Saturday, July 27, 2013

Humidity Drop Precipitates a Survival Test

This Saturday provided a brief break in the spell of high humidity that's been keeping the heat index in the upper 90s. Around noon, temperatures were just rising into the 80s, but a refreshing breeze was blowing and the lower humidity was easy to sense. (I don't know what the exact reading was.) So I decided to take Superdawg on a walk that we hadn't been able to get in earlier in the morning. Further emboldened, I let her take the lead. Sure enough she headed right toward the wooded path that goes by a pond shrouded with thick vegetation and after a long walk on an ever-narrowing pathway to a large lake where we often see ducks and sometimes swans. She loves that route. We hadn't done the whole loop since I had my knee replacement.

After maybe a half-mile, I realized this trek would be a test for both of us. Clouds had skittered away and the sun was bearing down hotter than I'd expected. Dumb me: I didn't bring any water. And then we followed the tiny path with a creek on one side and ultra-thick vegetation on the other. I would later discover that a Reptile Expo was going on this weekend at the Myrtle Beach Convention Center, complete with geckos for sale. Heck, we could have harvested all sorts of reptiles along our pathway; they slithered across our trail from left and from right. Luckily, none of them were copperhead snakes. (Yes, it has occurred to me that it is not really smart to walk this route this time of year, but I do keep my very sturdy Carolina Hawthorn walking stick at the ready to ward off any reptilian intruders (or coyotes, for that matter). If we see a bear or if a gator emerges from the creek, we will just run, even though I'm not supposed to run on my bionic knee.

Anyway, we got all the way to the big lake and started to make a more shady loop back homeward, only to discover that the developers are carving out a road back there, evidently to make way for more houses. That's good for the economy, I suppose, but bad for conservationists like Superdawg and me. So we had to turn around and retrace our steps along the sunniest pathway. As Sadie panted heavily and I perspired profusely, it occurred to me that one or both of us might not make it. What then? Superdawg's 63 pounds would be a heavy load to haul. And if I went down, I wondered if she would fill a Lassie role and run home to alert family to come get me. Even though I had no water, I did have my cellphone (which I should always remember to bring).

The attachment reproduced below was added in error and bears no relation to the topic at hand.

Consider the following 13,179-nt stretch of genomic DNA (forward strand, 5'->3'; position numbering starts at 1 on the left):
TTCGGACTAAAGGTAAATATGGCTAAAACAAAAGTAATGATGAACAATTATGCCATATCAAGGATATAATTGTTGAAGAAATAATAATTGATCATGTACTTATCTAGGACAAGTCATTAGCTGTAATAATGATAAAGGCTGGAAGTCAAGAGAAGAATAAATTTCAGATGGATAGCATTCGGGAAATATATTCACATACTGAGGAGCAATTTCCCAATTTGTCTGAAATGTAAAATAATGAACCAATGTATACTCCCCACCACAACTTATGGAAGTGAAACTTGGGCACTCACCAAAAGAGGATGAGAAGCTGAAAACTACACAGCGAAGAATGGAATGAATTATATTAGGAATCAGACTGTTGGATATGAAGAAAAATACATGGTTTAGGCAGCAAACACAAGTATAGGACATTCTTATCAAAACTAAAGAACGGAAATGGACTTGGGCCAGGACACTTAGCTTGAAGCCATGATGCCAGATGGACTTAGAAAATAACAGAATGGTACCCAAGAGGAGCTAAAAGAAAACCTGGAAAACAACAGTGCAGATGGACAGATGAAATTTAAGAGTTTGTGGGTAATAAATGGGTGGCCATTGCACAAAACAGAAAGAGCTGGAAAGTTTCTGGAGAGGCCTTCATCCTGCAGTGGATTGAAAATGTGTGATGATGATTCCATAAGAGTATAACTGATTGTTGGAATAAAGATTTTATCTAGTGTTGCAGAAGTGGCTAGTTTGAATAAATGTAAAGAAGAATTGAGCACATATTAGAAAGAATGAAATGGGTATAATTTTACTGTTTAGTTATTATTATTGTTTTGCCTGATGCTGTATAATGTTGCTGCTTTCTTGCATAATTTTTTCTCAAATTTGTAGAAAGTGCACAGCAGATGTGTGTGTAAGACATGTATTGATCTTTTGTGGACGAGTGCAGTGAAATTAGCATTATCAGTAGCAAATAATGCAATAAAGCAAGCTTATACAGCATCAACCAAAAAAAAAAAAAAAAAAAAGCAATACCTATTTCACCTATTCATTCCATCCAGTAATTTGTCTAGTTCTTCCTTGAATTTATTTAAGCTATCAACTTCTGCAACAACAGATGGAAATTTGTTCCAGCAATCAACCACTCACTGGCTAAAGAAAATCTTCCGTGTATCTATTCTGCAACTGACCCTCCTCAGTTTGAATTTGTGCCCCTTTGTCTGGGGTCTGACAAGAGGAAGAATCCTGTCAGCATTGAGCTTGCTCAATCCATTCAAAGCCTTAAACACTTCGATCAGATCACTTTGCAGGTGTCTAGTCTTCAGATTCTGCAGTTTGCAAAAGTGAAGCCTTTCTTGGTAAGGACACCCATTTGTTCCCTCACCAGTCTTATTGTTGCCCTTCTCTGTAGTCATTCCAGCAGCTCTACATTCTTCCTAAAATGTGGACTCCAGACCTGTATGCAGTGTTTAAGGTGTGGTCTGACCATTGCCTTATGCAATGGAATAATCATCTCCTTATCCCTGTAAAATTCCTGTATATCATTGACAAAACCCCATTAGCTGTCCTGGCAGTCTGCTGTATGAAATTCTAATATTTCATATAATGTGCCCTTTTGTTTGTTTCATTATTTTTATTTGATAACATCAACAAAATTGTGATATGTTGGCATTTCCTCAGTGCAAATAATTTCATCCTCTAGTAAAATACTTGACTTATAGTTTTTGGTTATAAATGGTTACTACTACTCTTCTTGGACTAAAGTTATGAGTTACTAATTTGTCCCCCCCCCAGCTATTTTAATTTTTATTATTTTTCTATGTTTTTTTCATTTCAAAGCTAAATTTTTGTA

Well, obviously since I'm writing this, we did make it. Superdawg was none the worse for wear after lapping a bowl of water and taking a nap. I forged ahead with housework, and then was refueled by a huge seafood buffet to which my son treated me and the Missus.

One piece of positive news from this is that I completed my longest walk since my April knee replacement -- about 2.5 miles -- with no knee pain at all. The bionic knee did make a clicking sound, but my orthopedist told me the other day that it probably always will. That's okay -- I consider it a happy sound -- the sound of freedom of mobility. As for Superdawg, she passed an endurance test after being under the weather a few days ago. She certainly still has the zest for an active, walker's life. Under lessons learned, I would say always bring water. Some sort of weapon of self-defense to back up the trusty walking stick might not be a bad idea either. Maybe even a small first-aid kit and some bug spray. And a snack in the event of low blood sugar? Yeah, but too many supplies would require a backpack, and it was kind of fun on this sweltering (though fairly low-humidity) day to take off my shirt and get a little tan while on the remote back trail.

                                                      © Robert G. Holland  2013

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